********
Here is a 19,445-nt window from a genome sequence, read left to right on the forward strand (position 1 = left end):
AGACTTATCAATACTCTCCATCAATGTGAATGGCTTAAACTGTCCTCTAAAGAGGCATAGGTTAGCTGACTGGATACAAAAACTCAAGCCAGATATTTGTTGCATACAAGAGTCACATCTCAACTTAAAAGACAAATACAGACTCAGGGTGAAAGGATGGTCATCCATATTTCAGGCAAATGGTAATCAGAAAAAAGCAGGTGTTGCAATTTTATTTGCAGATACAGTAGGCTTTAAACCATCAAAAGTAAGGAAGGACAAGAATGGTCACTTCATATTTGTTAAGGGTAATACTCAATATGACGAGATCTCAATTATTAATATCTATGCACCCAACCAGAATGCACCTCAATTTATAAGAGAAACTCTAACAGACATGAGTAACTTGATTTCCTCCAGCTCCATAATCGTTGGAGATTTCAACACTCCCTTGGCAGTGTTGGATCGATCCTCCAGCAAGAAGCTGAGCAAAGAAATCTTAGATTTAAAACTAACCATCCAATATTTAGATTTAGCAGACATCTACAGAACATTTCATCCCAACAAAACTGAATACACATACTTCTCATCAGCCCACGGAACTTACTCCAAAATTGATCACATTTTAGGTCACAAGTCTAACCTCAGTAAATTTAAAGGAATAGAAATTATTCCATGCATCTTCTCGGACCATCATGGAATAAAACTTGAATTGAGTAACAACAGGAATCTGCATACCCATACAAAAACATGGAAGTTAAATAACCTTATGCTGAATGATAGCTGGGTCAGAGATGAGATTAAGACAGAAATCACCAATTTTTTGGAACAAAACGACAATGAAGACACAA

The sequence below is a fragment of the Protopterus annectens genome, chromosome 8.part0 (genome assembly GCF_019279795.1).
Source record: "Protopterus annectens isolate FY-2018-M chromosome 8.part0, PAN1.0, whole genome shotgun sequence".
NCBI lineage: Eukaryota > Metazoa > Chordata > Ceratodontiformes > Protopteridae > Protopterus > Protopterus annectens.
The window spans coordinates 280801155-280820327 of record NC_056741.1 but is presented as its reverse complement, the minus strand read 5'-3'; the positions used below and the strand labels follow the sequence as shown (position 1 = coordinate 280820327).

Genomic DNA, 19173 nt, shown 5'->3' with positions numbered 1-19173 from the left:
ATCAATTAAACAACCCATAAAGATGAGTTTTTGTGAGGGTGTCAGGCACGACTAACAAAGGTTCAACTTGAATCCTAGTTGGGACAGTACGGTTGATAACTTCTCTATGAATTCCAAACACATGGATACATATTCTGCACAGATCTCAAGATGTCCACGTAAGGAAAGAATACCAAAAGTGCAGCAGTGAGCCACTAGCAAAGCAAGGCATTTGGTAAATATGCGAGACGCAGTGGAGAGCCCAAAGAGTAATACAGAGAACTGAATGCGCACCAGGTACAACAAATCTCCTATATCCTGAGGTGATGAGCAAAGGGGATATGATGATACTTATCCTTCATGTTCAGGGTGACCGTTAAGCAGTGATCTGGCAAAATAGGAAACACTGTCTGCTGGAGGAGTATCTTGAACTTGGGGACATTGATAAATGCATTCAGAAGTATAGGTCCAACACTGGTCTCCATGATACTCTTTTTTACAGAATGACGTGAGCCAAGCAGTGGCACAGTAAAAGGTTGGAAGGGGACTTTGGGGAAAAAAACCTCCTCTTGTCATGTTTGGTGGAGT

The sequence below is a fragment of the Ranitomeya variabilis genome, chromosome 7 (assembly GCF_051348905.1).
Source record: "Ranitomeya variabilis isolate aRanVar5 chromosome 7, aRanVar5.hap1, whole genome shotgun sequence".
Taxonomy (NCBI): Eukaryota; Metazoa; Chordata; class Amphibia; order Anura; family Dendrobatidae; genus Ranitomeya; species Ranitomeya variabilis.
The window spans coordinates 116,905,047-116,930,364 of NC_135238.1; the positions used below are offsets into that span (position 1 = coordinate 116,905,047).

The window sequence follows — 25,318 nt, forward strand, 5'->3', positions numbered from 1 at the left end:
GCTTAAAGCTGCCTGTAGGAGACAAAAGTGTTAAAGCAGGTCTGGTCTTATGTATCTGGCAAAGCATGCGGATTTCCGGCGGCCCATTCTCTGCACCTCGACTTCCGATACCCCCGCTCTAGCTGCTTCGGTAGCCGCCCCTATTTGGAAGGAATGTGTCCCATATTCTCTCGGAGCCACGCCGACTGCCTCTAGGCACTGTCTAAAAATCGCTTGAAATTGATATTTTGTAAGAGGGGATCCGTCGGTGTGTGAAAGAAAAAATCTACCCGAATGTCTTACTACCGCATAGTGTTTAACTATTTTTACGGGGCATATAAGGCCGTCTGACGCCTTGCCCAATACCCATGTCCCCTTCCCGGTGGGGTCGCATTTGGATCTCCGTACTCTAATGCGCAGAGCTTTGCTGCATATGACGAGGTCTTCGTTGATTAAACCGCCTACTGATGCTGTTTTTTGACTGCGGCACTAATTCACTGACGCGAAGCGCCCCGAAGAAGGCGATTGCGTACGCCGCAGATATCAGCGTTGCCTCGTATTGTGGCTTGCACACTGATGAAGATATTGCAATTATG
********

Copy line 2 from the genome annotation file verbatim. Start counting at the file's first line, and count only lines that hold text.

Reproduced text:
AGACTTATCAATACTCTCCATCAATGTGAATGGCTTAAACTGTCCTCTAAAGAGGCATAGGTTAGCTGACTGGATACAAAAACTCAAGCCAGATATTTGTTGCATACAAGAGTCACATCTCAACTTAAAAGACAAATACAGACTCAGGGTGAAAGGATGGTCATCCATATTTCAGGCAAATGGTAATCAGAAAAAAGCAGGTGTTGCAATTTTATTTGCAGATACAGTAGGCTTTAAACCATCAAAAGTAAGGAAGGACAAGAATGGTCACTTCATATTTGTTAAGGGTAATACTCAATATGACGAGATCTCAATTATTAATATCTATGCACCCAACCAGAATGCACCTCAATTTATAAGAGAAACTCTAACAGACATGAGTAACTTGATTTCCTCCAGCTCCATAATCGTTGGAGATTTCAACACTCCCTTGGCAGTGTTGGATCGATCCTCCAGCAAGAAGCTGAGCAAAGAAATCTTAGATTTAAAACTAACCATCCAATATTTAGATTTAGCAGACATCTACAGAACATTTCATCCCAACAAAACTGAATACACATACTTCTCATCAGCCCACGGAACTTACTCCAAAATTGATCACATTTTAGGTCACAAGTCTAACCTCAGTAAATTTAAAGGAATAGAAATTATTCCATGCATCTTCTCGGACCATCATGGAATAAAACTTGAATTGAGTAACAACAGGAATCTGCATACCCATACAAAAACATGGAAGTTAAATAACCTTATGCTGAATGATAGCTGGGTCAGAGATGAGATTAAGACAGAAATCACCAATTTTTTGGAACAAAACGACAATGAAGACACAA